Its re-emergence from obscurity has, however, permitted a much more precise assessment of its visual and technical qualities and of its role in the creation of one of Rembrandt's most important early paintings, and has also answered an enduring question: what is on the back of this sheet? The two other drawings that relate to the same painting, in Amsterdam and Rotterdam, are both drawn on the verso of another, more important study relating to a different painting, and Schatborn at least had wondered whether the same was true of the present drawing.8 The answer, now revealed, is that there is indeed another drawing on the verso of this sheet, but unlike the other two cases, it relates to the same painting; it is a very slight, preliminary sketch for the two central figures in the composition, the kneeling Judas and the standing high priest. But slight though it is, this newly discovered study is revealing, as it is an example, extremely rare in Rembrandt's work, of a very rapid, totally undeveloped figure study. Similar indications in pen and ink can often be detected underlying more elaborate compositional and figure drawings, but such a pure, rapid sketch is indeed a rarity.
Despite this exciting discovery, the primary interest and importance of the sheet remains, of course, the magnificent compositional drawing on the recto. The first important historical drawing by Rembrandt to come on the market in a generation, it is both a magisterial drawing in its own right and a crucial piece of evidence in understanding the complex genesis of one of Rembrandt's most fascinating early paintings. The drawing's significance within the artist's early work is immense, and its reappearance after decades of obscurity is no less significant, allowing a generation of scholars who have written about it on the basis only of an early 20th-century facsimile the opportunity to study the drawing at first hand.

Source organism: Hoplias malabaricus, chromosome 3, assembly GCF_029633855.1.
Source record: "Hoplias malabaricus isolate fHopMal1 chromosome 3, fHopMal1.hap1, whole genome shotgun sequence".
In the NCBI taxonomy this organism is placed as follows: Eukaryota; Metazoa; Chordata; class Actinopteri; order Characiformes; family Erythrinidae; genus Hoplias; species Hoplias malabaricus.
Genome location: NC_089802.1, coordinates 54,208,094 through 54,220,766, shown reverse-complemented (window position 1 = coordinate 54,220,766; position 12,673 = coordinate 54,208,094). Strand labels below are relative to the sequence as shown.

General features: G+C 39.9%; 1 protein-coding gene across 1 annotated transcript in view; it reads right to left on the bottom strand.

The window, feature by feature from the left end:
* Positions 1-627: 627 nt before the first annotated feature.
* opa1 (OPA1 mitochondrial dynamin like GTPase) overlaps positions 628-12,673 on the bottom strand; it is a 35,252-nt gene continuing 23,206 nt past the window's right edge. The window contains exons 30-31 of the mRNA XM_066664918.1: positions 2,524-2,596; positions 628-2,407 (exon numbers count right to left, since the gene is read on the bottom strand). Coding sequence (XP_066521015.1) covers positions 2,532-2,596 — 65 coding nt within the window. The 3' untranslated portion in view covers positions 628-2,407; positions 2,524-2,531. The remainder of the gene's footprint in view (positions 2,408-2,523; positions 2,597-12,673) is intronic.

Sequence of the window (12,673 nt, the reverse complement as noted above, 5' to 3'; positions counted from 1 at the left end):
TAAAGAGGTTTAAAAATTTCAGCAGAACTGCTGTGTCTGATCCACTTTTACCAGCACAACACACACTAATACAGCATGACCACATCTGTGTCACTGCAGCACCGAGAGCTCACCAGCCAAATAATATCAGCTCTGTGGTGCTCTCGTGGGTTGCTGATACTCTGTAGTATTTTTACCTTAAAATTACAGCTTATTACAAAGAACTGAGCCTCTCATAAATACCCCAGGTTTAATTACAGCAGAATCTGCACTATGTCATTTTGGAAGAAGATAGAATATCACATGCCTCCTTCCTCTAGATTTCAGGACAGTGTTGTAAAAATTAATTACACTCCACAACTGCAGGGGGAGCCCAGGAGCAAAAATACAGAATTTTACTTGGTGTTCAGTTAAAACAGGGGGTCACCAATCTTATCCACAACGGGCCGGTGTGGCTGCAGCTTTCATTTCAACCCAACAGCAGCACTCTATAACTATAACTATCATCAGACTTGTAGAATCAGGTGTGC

A copy of the drawing is in Munich.
1. Private collection. See J. Bruyn, et al., op. cit., 1982, no. A15
2. Described more fully in J. Bruyn, et al., loc. cit.
3. Benesch 9; see Schatborn, op. cit., 1985, no. 5
4. Benesch 6; see J. Giltay, op. cit., 1988, no. 2
5. See E. van de Wetering and B. Schnackenburg, op. cit., 2001-2, pp. 396-9
6. Benesch 22; sold, New York, Christie's, 25 January 2007, lot 5
7. Benesch 57a; see Van de Wetering and Schnackenburg, op. cit., 2001-2, pp. 240-1, no. 36
8. Schatborn, loc. cit., 1985